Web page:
3/td> 17 10.4 Absolute and Conditional Convergence 10.4: 3, 8, 10, 13, 21, 22, 23, 24, 28
3 18 10.5 The Ratio and Root Tests and Strategies for Choosing Tests 10.5: 4, 7, 11, 14, 15, 22, 24, 25, 27, 38, 39, 47, 52, 59
3 19 10.6 Power Series 10.6: 9, 10, 14, 16, 19, 25, 26, 30, 31, 38, 39, 49
3 20 10.7 Taylor Polynomials 10.7: 4, 10, 19, 21, 25, 28, 37, 38, 43, 51, 52
3 21 Exam 3 Exam 3 given during usual lecture time and location  
4 22 10.8 Taylor Series 10.8: 4, 12, 18, 20, 21, 32, 33, 34, 41, 43, 44, 50, 55, 56
4 23 11.1 Parametric Equations 11.1: 8, 9, 12, 14, 18, 20, 21, 22
4 24 11.2 Arc Length and Speed 11.2: 6, 7, 8, 9, 11, 12, 21, 22
4 25 11.3 Polar Coordinates 11.3: 3, 5, 6, 11, 12, 14, 18, 22, 29, 30
4 26 11.4 Area and Arc Length in Polar Coordinates 11.4: 7, 8, 9, 10, 13, 16, 27, 29, 32
4 27 2.1-2.5 Complex Numbers All problems in packet
4 28 2.1-2.5 Complex Numbers and Review All problems in packet

Students are expected to be familiar with all of the described policies and procedures. Additional information may be posted during the semester.

This page contains general syllabus information. Individual lecturers will provide their own details.

Prerequisite:

Math 135, Math 151, or equivalent.

Required Textbook:

Rogawski, et al., Calculus (Early Transcendentals), 4th edition, with Sapling Plus access. (Note that if you have previously taken Math 151 or 152 and purchased the 3rd edition with WebAssign access, you do not need to purchase a new textbook.) Please see the Math Department Master Textbook List for details on what to purchase.

Other Required Resources:

You will need to obtain access to Sapling Plus for online homework assignments. If you purchase the 4th edition of Rogawski from the Rutgers bookstore, your textbook will come with Sapling access. If you have previously taken Math 151 or 152 and purchased the 3rd edition of Rogawski with WebAssign access when you took either of those courses, then you will be given access to Sapling Plus and do not need to purchase additional access.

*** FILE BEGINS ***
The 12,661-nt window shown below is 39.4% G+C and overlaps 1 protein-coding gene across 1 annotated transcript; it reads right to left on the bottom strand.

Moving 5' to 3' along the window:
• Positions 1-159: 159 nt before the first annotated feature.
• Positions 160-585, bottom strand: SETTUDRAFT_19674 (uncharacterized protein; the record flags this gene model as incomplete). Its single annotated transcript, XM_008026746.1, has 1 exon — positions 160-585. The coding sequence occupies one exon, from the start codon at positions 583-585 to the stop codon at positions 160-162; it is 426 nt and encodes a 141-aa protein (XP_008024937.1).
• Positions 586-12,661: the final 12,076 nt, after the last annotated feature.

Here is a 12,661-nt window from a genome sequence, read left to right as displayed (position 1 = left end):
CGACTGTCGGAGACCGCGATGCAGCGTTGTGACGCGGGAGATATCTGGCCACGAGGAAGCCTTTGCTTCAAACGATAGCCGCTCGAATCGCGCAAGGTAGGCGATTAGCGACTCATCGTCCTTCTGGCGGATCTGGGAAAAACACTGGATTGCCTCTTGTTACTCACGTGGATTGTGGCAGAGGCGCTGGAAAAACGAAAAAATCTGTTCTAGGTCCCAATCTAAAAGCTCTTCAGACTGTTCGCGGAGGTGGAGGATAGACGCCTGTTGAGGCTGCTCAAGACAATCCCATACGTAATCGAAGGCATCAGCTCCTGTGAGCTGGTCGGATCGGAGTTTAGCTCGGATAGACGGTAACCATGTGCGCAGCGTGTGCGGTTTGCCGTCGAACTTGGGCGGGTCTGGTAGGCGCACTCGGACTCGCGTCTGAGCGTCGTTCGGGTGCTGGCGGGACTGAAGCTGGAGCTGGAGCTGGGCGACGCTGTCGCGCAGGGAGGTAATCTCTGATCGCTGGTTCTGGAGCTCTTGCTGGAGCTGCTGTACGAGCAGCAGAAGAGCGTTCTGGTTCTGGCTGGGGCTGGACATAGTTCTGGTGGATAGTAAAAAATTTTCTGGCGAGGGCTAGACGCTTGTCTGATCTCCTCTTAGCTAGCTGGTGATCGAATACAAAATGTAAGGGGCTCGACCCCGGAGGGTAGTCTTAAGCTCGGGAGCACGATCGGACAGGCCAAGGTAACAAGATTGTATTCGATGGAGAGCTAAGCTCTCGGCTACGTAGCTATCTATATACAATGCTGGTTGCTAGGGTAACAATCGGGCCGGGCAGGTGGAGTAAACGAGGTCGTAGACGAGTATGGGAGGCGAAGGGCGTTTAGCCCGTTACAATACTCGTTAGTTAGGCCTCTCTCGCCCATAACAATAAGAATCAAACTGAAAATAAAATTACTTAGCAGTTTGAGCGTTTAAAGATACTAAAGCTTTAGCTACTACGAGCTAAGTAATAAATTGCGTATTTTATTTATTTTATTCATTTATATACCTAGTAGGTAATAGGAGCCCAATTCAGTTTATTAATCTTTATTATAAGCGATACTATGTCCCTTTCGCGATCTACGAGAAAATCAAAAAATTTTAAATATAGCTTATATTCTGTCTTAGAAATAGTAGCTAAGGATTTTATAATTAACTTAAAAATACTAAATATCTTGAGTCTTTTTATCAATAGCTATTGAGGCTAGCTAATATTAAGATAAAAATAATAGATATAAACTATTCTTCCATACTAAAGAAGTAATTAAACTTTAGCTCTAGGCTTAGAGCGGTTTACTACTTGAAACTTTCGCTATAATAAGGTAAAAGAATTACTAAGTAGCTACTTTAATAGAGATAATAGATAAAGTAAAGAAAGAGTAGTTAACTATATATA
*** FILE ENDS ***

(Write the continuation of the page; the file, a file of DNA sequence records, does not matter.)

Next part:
Use of Calculators:

A graphing calculator, such as the TI-84, may be helpful to you during workshops and while doing homework assignments, but use of calculators will not be permitted on any quiz or test. If you do not have a graphing calculator, there are free online tools, such as Desmos (https://www.desmos.com/calculator), that can provide the functionality that you will need.

Learning goals:

To understand the fundamentals integral calculus and its applications, the theory of infinite series and power series, parametric curves, polar coordinates, and complex numbers. The successful student should be able to solve problems similar to those on the official list of homework problems, those assigned in Sapling Plus, and those demonstrated in other parts of the course.

SAS Core Curriculum learning goals: